Personal grief, international fascist politics and the oppression of Middle Eastern people intersect in Fatih Akin’s In the Fade. The film’s thematic salad is accompanied by a similar genre mishmash — it’s first a character study, then a legal drama and finally a revenge thriller. The movie is many things, not one of which is interesting, even with Diane Kruger doing her best to hold them all together with her wounded animal performance.
Kruger plays Katja, a German woman married to a Kurdish immigrant and ex-con. Their tranquility is literally blown apart — a bomb planted in her husband’s office kills both him and their young son. The culprits are soon identified as a neo-Nazi couple. Katja has to sit through all the horrible details of their planning and execution of the crime in court, remaining steadfast for the sake of seeing everything through to its end. (Minor spoilers ahead.) And yet, unbelievably, the pair is found not guilty, leading to the aforementioned thriller plot emerging in the final half hour, as Katja stalks the couple to Greece, awaiting a chance to take revenge. So, In the Fade is nearly over before its true story starts.
One could counter that the true story is somehow the evolution of Katja’s pain, even though that isn’t terribly well-defined beyond the societal prejudices around her. In the wake of the murders, her husband is initially suspected of criminal activities. During the trial, the fact that Katja took drugs to cope in the aftermath is used in an attempt to discredit her testimony. And, of course, the fact that the court ultimately lets the killers go free suggests how much worth they place on the lives of non-white people. That all of this is channeled through the struggle of a white woman is supremely odd.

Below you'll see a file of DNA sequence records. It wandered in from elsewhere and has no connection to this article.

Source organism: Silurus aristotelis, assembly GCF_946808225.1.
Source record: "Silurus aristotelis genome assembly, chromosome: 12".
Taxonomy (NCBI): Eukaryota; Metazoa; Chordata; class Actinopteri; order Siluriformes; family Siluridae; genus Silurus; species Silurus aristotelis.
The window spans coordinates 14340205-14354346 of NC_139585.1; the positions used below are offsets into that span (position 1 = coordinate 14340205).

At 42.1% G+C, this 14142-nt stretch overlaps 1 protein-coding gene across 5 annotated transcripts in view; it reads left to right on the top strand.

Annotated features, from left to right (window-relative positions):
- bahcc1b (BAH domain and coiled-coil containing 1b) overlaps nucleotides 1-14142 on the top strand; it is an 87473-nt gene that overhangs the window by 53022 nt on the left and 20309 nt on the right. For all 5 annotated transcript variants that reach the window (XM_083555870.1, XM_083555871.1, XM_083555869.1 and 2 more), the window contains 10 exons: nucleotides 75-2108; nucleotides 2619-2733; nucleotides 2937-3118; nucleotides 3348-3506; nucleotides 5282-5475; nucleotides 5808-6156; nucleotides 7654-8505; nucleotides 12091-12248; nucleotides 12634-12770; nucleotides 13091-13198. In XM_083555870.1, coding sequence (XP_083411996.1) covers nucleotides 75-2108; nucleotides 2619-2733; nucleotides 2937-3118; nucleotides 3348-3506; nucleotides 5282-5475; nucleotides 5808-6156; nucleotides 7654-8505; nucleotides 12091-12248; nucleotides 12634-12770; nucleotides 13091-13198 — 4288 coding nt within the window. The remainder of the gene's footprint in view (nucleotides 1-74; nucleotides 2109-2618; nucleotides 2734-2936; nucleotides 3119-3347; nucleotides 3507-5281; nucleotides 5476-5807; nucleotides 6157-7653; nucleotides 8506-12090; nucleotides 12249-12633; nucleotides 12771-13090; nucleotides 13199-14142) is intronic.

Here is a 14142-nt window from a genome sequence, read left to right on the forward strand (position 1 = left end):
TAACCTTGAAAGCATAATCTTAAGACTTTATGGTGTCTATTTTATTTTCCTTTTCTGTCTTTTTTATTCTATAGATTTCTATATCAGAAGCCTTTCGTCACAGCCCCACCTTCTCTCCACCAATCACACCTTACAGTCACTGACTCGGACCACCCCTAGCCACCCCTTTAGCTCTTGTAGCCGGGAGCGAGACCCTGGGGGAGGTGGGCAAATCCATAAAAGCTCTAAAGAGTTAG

The most interesting aspect of In the Fade, in fact, is its subtext. By vicariously experiencing the discrimination against her non-white husband and son, Katja “becomes” less white herself, in a way. This would be fascinating to untangle if the film truly seemed to have anything on its mind beyond outraging the viewer with the sheer injustice of it all. It’s nothing but an awards bait vehicle for Kruger. Writer/director Akin presents everything through a stilted lens which mistakes prosaic framing and editing for a matter of fact tone.
In the Fade would be more tonally coherent if it stuck to the courtroom plotline, even if that would make it little more than a glorified episode of some legal procedural TV show. Hell, it’d make sense if it was entirely the po-faced, faux-arthouse female version of Taken that it turns into in the last act. It’s not even impossible for it to be both, but Akin doesn’t so much steer the film through these shifts as he makes it careen wildly and abruptly. There’s something identifiably true to life about many of the movie’s observations on systemic racism, but this maudlin expression of them makes it all feel false instead.
Dan Schindel is a Maryland-born, currently Los Angeles-based film critic and freelance editor. Follow him on Twitter @DanSchindel.